There are few parts in fire construction which are of so much importance, and generally so little understood, as fire doors. Instances of the faulty construction of these, even by good builders and architects, may daily be seen. Iron doors over wooden sills, with the flooring boards extending through from one building to the other, are common occurrences. We frequently find otherwise good doors hung on wooden jambs by ordinary screws. Sliding doors are frequently hung on to woodwork, and all attachments are frequently so arranged that they would be in a very short time destroyed by fire, and cause the door to fall. In case of fire, a solid iron door offers no resistance to warping. In an iron lined door, on the contrary, the tendency of the sheet iron to warp is resisted by the interior wood, and when this burns into charcoal, it still resists all warping tendencies. I have seen heavily braced solid iron doors warped and turned after a fire, having proved themselves utterly worthless. It is needless to say that when wooden doors are lined, they should be lined on both sides; but frequently we find so-called fireproof doors lined on one side only.
Good doors are frequently blocked up with stock and other material, so that in case of fire they could not be closed without great exertion; or they have been allowed to get out of order, so that in case of fire they are useless. This has been so common that it has given rise to the jocular expression of insurance men, when they are told that a fire door exists between the two buildings, "Warranted to be open in case of fire." The strictest regulations should exist in regard to closing the fire doors nightly. Frequently we find that although the fire door, and its different parts, are correctly made, there are openings in the wall which would allow the fire to travel from one building to the other, such as unprotected belt and shaft holes. That a fire door may be effective, it must be hung to the only opening in the wall.
The greatest care must be exercised to keep joists from extending too far into the wall, so as not to touch the joists of the adjacent building, which would transmit the flames from one building to the other in case of fire. A good stone sill should be placed under the door, and the floor thereby entirely cut. Sills should be raised about one and a half inches above the level of the floor, in order to accomplish the necessary flooding of the same. If stock must be wheeled from one building to the other, the sill can be readily beveled on both sides of the wall, allowing the wheels to pass readily over it. Lintels should consist of good brick arches. When swing doors are used, they should be hung on good iron staples, well walled into the masonry, and the staples so arranged that the door will have a tendency to close by its own weight. The door should consist of two layers of good one and a quarter inch boards, nailed crosswise, well nailed together and braced, and then covered with sheet iron nailed on, or if of sheet tin, flanged, soldered, and nailed. Particular care should be taken to insert plenty of nails, not only along the edge of the door, but crosswise in all directions.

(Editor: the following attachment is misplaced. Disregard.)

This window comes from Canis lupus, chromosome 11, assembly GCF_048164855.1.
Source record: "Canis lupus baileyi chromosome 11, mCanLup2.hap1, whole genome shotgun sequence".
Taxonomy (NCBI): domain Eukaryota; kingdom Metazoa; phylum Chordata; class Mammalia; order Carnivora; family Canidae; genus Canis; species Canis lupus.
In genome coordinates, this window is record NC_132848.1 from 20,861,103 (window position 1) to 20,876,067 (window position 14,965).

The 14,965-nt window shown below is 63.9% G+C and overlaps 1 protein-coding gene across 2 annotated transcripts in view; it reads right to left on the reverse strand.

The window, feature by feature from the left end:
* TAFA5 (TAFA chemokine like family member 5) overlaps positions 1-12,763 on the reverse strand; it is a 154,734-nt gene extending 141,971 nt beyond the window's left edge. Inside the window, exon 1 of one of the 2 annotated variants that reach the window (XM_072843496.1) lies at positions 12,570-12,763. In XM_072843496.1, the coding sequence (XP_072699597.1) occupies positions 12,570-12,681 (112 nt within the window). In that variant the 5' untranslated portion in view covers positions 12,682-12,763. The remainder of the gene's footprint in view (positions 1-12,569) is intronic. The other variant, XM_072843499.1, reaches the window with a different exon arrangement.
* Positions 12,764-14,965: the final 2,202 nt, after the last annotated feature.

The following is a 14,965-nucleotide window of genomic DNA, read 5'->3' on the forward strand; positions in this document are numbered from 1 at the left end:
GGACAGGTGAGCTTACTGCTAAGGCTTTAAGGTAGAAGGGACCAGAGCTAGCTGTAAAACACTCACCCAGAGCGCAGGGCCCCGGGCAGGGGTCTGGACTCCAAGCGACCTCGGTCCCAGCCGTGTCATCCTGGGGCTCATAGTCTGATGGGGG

I have seen cases, where the entire covering had been ripped off through the warping tendencies of the sheet iron.
The hinges on these doors should be good strap hinges, tightly fastened to the door by bolts extending through it, and secured by nuts on the other side. Good latches which keep the door in position when closed should always be provided. In no case should the door be provided with a spring lock which cannot be freely opened, as employes might thereby be confined in a burning room.
Sliding doors should be hung on wrought iron runways, fastened tightly to the wall. Wooden runways iron lined, which we frequently see, are not good, as the charring of the wood in the interior causes them to weaken and the doors to drop. Runways should be on an incline, so that the door when not held open will close itself. Care must be taken to have a stop provided in the runway, so that the doors may not, as I have frequently seen them, overrun the opening which it is to protect. Doors should overlap the edges of the openings on all sides. Large projecting jambs should never be used.
All doors contained in "fire walls" should have springs or weights attached to them, so as to be at all times closed. Fire doors can be shut automatically by a weight, which is released by the melting of a piece of very fusible solder employed for this purpose. So sensitive is this solder that a fire door has been made to shut by holding a lamp some distance beneath the soldered link and holding an open handkerchief between the lamp and link. Though the handkerchief was not charred, hot air enough had reached the metal to fuse the solder and allow the apparatus to start into operation.
These solders are alloys more fusible than the most fusible of their component metals. A few of them are: Wood's alloy, consisting of: cadmium, 1 to 2 parts; tin, 2 parts; lead, 4 parts; bismuth, 7 to 8 parts.
This alloy is fusible between 150° and 159° Fahr. The fusible metal of D'Arcet is composed of: bismuth, 8 parts; lead, 5 parts; tin, 3 parts. It melts at 173.3°. We can, therefore, by proper mixture, form a solder which will melt at any desirable temperature. Numerous devices for closing doors automatically have been constructed, all depending upon the use of the fusible solder catch.From a lecture before the Franklin Institute by C. John Hexamer.